Delbert McClinton: The Time Of His Life

“Ooh, baby!” Delbert McClinton exclaims upon hearing that he’s being interviewed for the American Songwriter “Legends” issue. Then he laughs a little self-consciously. “I don’t ever think in terms like that, it’s just that … it’s awkward to be a ‘legend’ for me, you know what I’m sayin’? It’s awkward for me to talk about myself.”

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If McClinton doesn’t want to talk about himself, though, plenty of other people will, and there’s been no shortage of words about him during a career of over six decades. From opening for some of the greats of the blues world as a teenager in Texas, to duetting with Bonnie Raitt and Tanya Tucker in the 1990s, to touring behind his latest album, Tall, Dark and Handsome, with his band Self-Made Men + Dana, McClinton has seldom been idle. Only a handful of artists can ever hope to match his lengthy discography, and his work first appeared on the national charts in 1962 when he played harmonica on Bruce Channel’s “Hey! Baby!”.

Since he doesn’t want to talk about himself, the subject is changed to one of his favorite things, songwriting. He’s well-known as the sole writer of the classic leavin’ song “Two More Bottles of Wine,” which has been cut by artists like Emmylou Harris and Martina McBride. “In the last six or seven years,” he says, “me and some of the guys in the band that I’m part of – I don’t like to say it’s my band – we have found great success in writing together. We just decided to try it one day, and now we (McClinton, Bob Britt and Kevin McKendree) have a real strong love for doing this together because it’s been working so well. We just sit down and start writing songs. I’ve already got about seven songs written for a new record, and I’m thinking about an album that’s just acoustic, maybe just guitar and piano or two guitars, because we’ve been writing that way and it just sounds so pure and clean and nobody’s in anybody’s way. And we’re all adults, so we’re writing rock ‘n’ roll for adults.”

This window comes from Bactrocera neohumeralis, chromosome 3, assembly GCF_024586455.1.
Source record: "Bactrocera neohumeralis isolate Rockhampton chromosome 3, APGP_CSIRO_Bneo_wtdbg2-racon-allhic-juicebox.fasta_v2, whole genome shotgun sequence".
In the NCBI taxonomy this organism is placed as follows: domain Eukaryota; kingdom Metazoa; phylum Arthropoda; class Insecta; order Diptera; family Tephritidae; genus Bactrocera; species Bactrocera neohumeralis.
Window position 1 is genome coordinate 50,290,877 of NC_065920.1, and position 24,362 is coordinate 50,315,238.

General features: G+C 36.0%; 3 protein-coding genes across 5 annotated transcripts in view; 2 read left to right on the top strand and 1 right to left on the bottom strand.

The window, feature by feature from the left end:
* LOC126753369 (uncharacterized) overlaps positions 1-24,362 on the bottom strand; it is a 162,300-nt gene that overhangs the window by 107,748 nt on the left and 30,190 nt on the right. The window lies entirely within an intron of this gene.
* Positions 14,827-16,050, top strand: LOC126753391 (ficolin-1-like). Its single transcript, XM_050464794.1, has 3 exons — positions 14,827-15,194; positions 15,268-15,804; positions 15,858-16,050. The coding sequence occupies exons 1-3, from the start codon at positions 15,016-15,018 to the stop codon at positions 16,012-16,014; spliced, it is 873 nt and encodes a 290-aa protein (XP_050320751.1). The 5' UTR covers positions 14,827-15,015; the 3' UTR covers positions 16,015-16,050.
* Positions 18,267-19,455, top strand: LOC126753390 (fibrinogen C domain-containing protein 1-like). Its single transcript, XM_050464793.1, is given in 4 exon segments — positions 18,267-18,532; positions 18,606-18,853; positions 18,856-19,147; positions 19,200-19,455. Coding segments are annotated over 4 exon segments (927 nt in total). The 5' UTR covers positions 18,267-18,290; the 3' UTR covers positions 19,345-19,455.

McClinton, to many, is a legend by association because of the time he spent with one of the biggest music legends ever, John Lennon. In the spirit of setting the record straight for good, McClinton recounted once and for all what his relationship with Lennon really entailed. 

“When I met Bruce Channel, he played me a song he had called ‘Hey! Baby!,’” he says. “I put some harmonica on it, we recorded it in one or two takes. ‘Hey! Baby!’ became a big hit and Bruce went to England to play, and he insisted that I go with him so I got to go. The Beatles were the opening act on a couple of shows we did, and the first night we played with them John came into the dressing room – this was before they were ‘THE Beatles,’ right?, and they hadn’t changed the world yet. And we were all gonna change the world. There was no hero worship. We were a bunch of guys, 22 years old I was, and I was intent on changing the world myself. That was how full my heart was of passion and still is. And John asked me to show him how to play harmonica, and I said I wasn’t really sure, it’s kinda like masturbation, you fool around with it long enough and you’ll figure it out. They were great, they were really great. Pete Best was still the drummer so there were still some changes to be made. We hung out, he took me out and showed me a world I never imagined. There was already beatniks overseas and people in old beanbags having sex … it was bizarre. And that’s what it was. It did happen, and we did shoot the shit. I saw him about three times. You have to put it in perspective to the times, it was almost 60 years ago.”

As for the current crop of blues-influenced musicians these days, McClinton isn’t easily impressed but is still hopeful. “I’ve had about all the guitar masturbation I can take, guys just up there noodlin’,” he says. “The one guy I can stand to listen to forever is a guy you probably haven’t heard of yet, the son of Kevin McKendree who plays keyboards with me, Yates McKendree. He knows all the honest-to-God notes that the greats played, and he plays it properly. He plays the kind of guitar that moves you inside, doesn’t just assault your ears. There’s a difference. There are too many guys who are all over the guitar and are saying nothing.”

Now 79, McClinton is still out spreading his rockin’ country-blues gospel. “I can’t spend as much time on it these days as I used to, but I still play about four shows a month. This is the best time of my life right now. I like to say that my success really started when I turned 70. It’s been a lot of fun, and I somehow keep on being able.”

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